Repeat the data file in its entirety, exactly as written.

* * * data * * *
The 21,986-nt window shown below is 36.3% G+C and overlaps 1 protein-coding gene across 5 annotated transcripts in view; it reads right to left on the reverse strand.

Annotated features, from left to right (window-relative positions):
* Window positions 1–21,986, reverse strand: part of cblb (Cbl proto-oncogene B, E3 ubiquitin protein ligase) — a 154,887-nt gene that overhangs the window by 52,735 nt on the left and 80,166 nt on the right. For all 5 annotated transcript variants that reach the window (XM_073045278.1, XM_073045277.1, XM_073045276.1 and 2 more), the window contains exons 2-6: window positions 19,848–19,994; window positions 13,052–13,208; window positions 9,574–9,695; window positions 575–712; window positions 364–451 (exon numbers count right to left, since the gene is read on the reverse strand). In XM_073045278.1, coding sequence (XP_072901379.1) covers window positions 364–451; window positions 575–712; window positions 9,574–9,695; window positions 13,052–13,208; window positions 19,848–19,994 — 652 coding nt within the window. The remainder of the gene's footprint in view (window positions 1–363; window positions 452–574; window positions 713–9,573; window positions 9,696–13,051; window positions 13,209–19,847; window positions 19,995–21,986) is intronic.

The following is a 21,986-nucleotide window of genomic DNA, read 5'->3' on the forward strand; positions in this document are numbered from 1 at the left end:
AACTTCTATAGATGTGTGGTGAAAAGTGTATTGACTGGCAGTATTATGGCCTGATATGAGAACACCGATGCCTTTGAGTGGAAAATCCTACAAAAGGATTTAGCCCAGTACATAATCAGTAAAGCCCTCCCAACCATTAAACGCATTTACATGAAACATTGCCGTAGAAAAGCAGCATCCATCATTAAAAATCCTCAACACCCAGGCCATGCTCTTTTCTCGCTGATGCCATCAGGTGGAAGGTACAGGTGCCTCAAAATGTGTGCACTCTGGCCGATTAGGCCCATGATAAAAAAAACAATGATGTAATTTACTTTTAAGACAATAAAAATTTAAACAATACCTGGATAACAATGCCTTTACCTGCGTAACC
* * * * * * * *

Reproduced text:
The 21,986-nt window shown below is 36.3% G+C and overlaps 1 protein-coding gene across 5 annotated transcripts in view; it reads right to left on the reverse strand.

Annotated features, from left to right (window-relative positions):
* Window positions 1–21,986, reverse strand: part of cblb (Cbl proto-oncogene B, E3 ubiquitin protein ligase) — a 154,887-nt gene that overhangs the window by 52,735 nt on the left and 80,166 nt on the right. For all 5 annotated transcript variants that reach the window (XM_073045278.1, XM_073045277.1, XM_073045276.1 and 2 more), the window contains exons 2-6: window positions 19,848–19,994; window positions 13,052–13,208; window positions 9,574–9,695; window positions 575–712; window positions 364–451 (exon numbers count right to left, since the gene is read on the reverse strand). In XM_073045278.1, coding sequence (XP_072901379.1) covers window positions 364–451; window positions 575–712; window positions 9,574–9,695; window positions 13,052–13,208; window positions 19,848–19,994 — 652 coding nt within the window. The remainder of the gene's footprint in view (window positions 1–363; window positions 452–574; window positions 713–9,573; window positions 9,696–13,051; window positions 13,209–19,847; window positions 19,995–21,986) is intronic.

The following is a 21,986-nucleotide window of genomic DNA, read 5'->3' on the forward strand; positions in this document are numbered from 1 at the left end:
AACTTCTATAGATGTGTGGTGAAAAGTGTATTGACTGGCAGTATTATGGCCTGATATGAGAACACCGATGCCTTTGAGTGGAAAATCCTACAAAAGGATTTAGCCCAGTACATAATCAGTAAAGCCCTCCCAACCATTAAACGCATTTACATGAAACATTGCCGTAGAAAAGCAGCATCCATCATTAAAAATCCTCAACACCCAGGCCATGCTCTTTTCTCGCTGATGCCATCAGGTGGAAGGTACAGGTGCCTCAAAATGTGTGCACTCTGGCCGATTAGGCCCATGATAAAAAAAACAATGATGTAATTTACTTTTAAGACAATAAAAATTTAAACAATACCTGGATAACAATGCCTTTACCTGCGTAACC